It’s Tourney Time — for Hiring

By Sarah Fister Gale

Mar. 1, 2018

Hackathons and boot camps are great ways to find software engineers. But what about the rest of the workforce?tournament recruiting

In the current war for talent, companies are struggling to fill all kinds of roles, and a coding challenge won’t help them narrow their candidate pool for all vacancies. But with a little creativity, the hackathon model could be applied to virtually any hiring scenario, giving recruiters a better sense of what a candidate can do, not just what they’ve done.

“The résumé is such a weird tool,” said Jason Shen, founder of Headlight, a performance hiring platform developer based in New York. “It’s a biographical sketch, and the information is hard to verify.”

Interviews can be similarly haphazard, particularly when hiring managers aren’t trained to ask questions that reveal a candidate’s actual skills. Shen likens the process to asking a quarterback how he throws a football. “He can talk until he is blue in the face, but until you see him throw, you won’t know what he can do.”

Headlight has traded in the résumé for a more interactive recruiting process, in which companies give candidates role-specific assignments to validate their technical ability and assess them against the competition. Along with a library of take-home assignments, Headlight also hosts hiring tournaments, where candidates sign up for a multihour hackathon style event, but instead of writing code they design a new product plan or create a marketing campaign. Participants get the assignment the day of the competition and a panel of industry experts assesses their submissions. The top performers win prizes and job interviews.

Battle of the Product Managers

Their first tournament, held at the end of January, focused on product managers.

“There is no academic program or degree for product management,” said Will Canine, co-founder of the New York-based Opentrons Labworks Inc., which makes robots for biologistics applications. Canine is one of 17 employers who participated in the tournament to find potential new hires, which has been a big challenge as his company grows.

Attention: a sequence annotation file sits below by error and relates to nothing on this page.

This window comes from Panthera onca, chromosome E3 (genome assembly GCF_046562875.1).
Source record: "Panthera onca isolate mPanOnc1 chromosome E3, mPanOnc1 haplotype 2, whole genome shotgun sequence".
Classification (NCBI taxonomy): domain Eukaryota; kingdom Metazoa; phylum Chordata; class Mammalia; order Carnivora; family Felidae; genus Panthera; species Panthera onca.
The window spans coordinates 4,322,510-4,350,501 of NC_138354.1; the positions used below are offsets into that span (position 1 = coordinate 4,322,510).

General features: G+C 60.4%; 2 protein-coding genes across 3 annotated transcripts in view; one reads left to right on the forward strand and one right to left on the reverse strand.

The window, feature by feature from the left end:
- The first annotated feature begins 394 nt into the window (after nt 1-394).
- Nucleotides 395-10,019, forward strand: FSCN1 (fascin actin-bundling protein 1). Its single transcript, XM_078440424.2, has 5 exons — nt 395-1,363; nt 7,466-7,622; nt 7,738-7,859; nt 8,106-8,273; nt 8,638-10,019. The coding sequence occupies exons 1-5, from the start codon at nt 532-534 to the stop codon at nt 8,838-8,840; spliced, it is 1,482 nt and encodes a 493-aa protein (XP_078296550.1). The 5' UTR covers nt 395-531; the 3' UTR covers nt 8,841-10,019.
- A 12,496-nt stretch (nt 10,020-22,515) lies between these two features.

Because product managers often come to the role via a number of different paths, résumés haven’t been a great screening tool, he said. As a result, his team often hires people with no specific product management experience and trains them on the job. “You’d never do that with an engineer,” he said. Canine saw the tournament as a better way to vet potential candidates.

In the tournament, more than 100 participants were given three hours to respond to a hypothetical scenario in which a large company had launched a product that wasn’t selling as expected. The participants had to decide whether to reposition the product for the current market or take it to a different market, then build a launch plan around that decision, Shen explained.

Sumita Banerjee, head of talent acquisition for L’Oréal Americas in New York
Sumita Banerjee, head of talent acquisition for L’Oréal Americas in New York

“There is no right answer,” he said. “Making the decision is the easy part, it’s what they do next that’s hard.”

Submissions were scored based on the business opportunity, customer insight, product development and project management. Following the event, Canine along with recruiters from IBM, JP Morgan Chase, Bank of America and other companies were reviewing the submissions with the intent to hire some of the top performers.

It’s a novel approach, though Headlight is not alone in using competition to vet nontech candidates. It is an emerging trend that has evolved as companies look for better ways to judge candidates based on more than what college they attended.

Salon of the Future

It can be particularly useful for hiring recent college grads, who may have great potential but little proven work experience, says Sumita Banerjee, head of talent acquisition for L’Oréal Americas in New York. For more than two decades, L’Oréal has hosted Brandstorm, a business competition where teams of students compete to tackle an industry-relevant challenge. “It is a great feeder for junior talent,” Banerjee said.

To participate, students submit a video pitch of their solution for an annual challenge. This year’s topic: invent the professional salon experience of the future. The winning teams are invited to create a full project with support from a library of e-learning courses, an academic mentor and a L’Oréal employee who coaches them during their presentation at the national judging. The national winners are flown to the worldwide finals in Paris where three teams win 10,000 euro for the best brand, the best use of technology and the best sustainable solution. Along with prizes, many participants secure internships and jobs. “Throughout the competition we are actively looking for potential employees.”

The challenge gives L’Oréal executives a sense of their innovation, leadership skills and ability to collaborate while providing students with a real-life experience working at L’Oréal.

“It’s a great way to find talent, and it could work in any organization,” Banjeree said. Though companies interested in launching their own competition should be certain the challenges give something back to participants in terms of experience and access to companies’ leaders. “There has to be a value exchange if you want candidates to invest this much time and effort to your firm.”

Sarah Fister Gale is a writer based in the Chicago area. Comment below or email Follow Workforce on Twitter at @workforcenews.

Sarah Fister Gale is a writer in Chicago.

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